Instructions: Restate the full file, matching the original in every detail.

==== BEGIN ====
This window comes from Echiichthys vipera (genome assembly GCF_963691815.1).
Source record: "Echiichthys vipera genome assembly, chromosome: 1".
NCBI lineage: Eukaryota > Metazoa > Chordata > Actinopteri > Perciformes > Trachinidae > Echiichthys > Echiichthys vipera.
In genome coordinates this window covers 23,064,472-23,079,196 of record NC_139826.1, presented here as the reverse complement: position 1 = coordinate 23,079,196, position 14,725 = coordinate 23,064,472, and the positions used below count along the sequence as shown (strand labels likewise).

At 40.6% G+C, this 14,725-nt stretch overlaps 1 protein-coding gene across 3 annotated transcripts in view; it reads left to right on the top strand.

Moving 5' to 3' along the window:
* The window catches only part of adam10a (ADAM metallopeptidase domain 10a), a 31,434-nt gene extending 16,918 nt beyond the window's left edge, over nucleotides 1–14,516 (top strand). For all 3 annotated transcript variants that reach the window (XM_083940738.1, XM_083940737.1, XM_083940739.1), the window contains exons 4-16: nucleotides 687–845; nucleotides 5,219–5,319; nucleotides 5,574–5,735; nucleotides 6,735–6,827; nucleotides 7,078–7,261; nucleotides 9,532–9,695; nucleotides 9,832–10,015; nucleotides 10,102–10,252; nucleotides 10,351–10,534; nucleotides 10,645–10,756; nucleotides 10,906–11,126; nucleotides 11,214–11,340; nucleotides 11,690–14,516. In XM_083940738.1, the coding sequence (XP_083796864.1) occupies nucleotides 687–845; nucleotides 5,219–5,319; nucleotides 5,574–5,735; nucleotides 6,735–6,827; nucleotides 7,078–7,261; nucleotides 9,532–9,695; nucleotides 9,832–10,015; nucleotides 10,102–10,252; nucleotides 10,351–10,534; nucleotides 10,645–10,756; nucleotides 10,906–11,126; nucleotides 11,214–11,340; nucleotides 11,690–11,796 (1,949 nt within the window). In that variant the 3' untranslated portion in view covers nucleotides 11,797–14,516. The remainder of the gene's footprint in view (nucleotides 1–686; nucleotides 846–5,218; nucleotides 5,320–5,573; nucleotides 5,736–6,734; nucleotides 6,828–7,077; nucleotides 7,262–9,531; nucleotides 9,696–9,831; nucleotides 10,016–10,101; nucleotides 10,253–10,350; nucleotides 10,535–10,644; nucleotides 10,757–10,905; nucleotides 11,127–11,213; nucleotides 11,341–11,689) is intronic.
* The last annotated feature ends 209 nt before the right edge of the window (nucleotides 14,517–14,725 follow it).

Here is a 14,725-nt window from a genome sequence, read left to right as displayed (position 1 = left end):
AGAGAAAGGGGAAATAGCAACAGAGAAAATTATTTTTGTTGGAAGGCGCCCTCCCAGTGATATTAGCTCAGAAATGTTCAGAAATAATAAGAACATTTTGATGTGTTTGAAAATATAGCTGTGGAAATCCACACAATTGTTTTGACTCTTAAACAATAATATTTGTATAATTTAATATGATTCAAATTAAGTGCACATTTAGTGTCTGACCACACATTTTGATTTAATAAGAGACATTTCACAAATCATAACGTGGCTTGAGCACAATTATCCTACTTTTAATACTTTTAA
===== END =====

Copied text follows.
This window comes from Echiichthys vipera (genome assembly GCF_963691815.1).
Source record: "Echiichthys vipera genome assembly, chromosome: 1".
NCBI lineage: Eukaryota > Metazoa > Chordata > Actinopteri > Perciformes > Trachinidae > Echiichthys > Echiichthys vipera.
In genome coordinates this window covers 23,064,472-23,079,196 of record NC_139826.1, presented here as the reverse complement: position 1 = coordinate 23,079,196, position 14,725 = coordinate 23,064,472, and the positions used below count along the sequence as shown (strand labels likewise).

At 40.6% G+C, this 14,725-nt stretch overlaps 1 protein-coding gene across 3 annotated transcripts in view; it reads left to right on the top strand.

Moving 5' to 3' along the window:
* The window catches only part of adam10a (ADAM metallopeptidase domain 10a), a 31,434-nt gene extending 16,918 nt beyond the window's left edge, over nucleotides 1–14,516 (top strand). For all 3 annotated transcript variants that reach the window (XM_083940738.1, XM_083940737.1, XM_083940739.1), the window contains exons 4-16: nucleotides 687–845; nucleotides 5,219–5,319; nucleotides 5,574–5,735; nucleotides 6,735–6,827; nucleotides 7,078–7,261; nucleotides 9,532–9,695; nucleotides 9,832–10,015; nucleotides 10,102–10,252; nucleotides 10,351–10,534; nucleotides 10,645–10,756; nucleotides 10,906–11,126; nucleotides 11,214–11,340; nucleotides 11,690–14,516. In XM_083940738.1, the coding sequence (XP_083796864.1) occupies nucleotides 687–845; nucleotides 5,219–5,319; nucleotides 5,574–5,735; nucleotides 6,735–6,827; nucleotides 7,078–7,261; nucleotides 9,532–9,695; nucleotides 9,832–10,015; nucleotides 10,102–10,252; nucleotides 10,351–10,534; nucleotides 10,645–10,756; nucleotides 10,906–11,126; nucleotides 11,214–11,340; nucleotides 11,690–11,796 (1,949 nt within the window). In that variant the 3' untranslated portion in view covers nucleotides 11,797–14,516. The remainder of the gene's footprint in view (nucleotides 1–686; nucleotides 846–5,218; nucleotides 5,320–5,573; nucleotides 5,736–6,734; nucleotides 6,828–7,077; nucleotides 7,262–9,531; nucleotides 9,696–9,831; nucleotides 10,016–10,101; nucleotides 10,253–10,350; nucleotides 10,535–10,644; nucleotides 10,757–10,905; nucleotides 11,127–11,213; nucleotides 11,341–11,689) is intronic.
* The last annotated feature ends 209 nt before the right edge of the window (nucleotides 14,517–14,725 follow it).

Here is a 14,725-nt window from a genome sequence, read left to right as displayed (position 1 = left end):
AGAGAAAGGGGAAATAGCAACAGAGAAAATTATTTTTGTTGGAAGGCGCCCTCCCAGTGATATTAGCTCAGAAATGTTCAGAAATAATAAGAACATTTTGATGTGTTTGAAAATATAGCTGTGGAAATCCACACAATTGTTTTGACTCTTAAACAATAATATTTGTATAATTTAATATGATTCAAATTAAGTGCACATTTAGTGTCTGACCACACATTTTGATTTAATAAGAGACATTTCACAAATCATAACGTGGCTTGAGCACAATTATCCTACTTTTAATACTTTTAA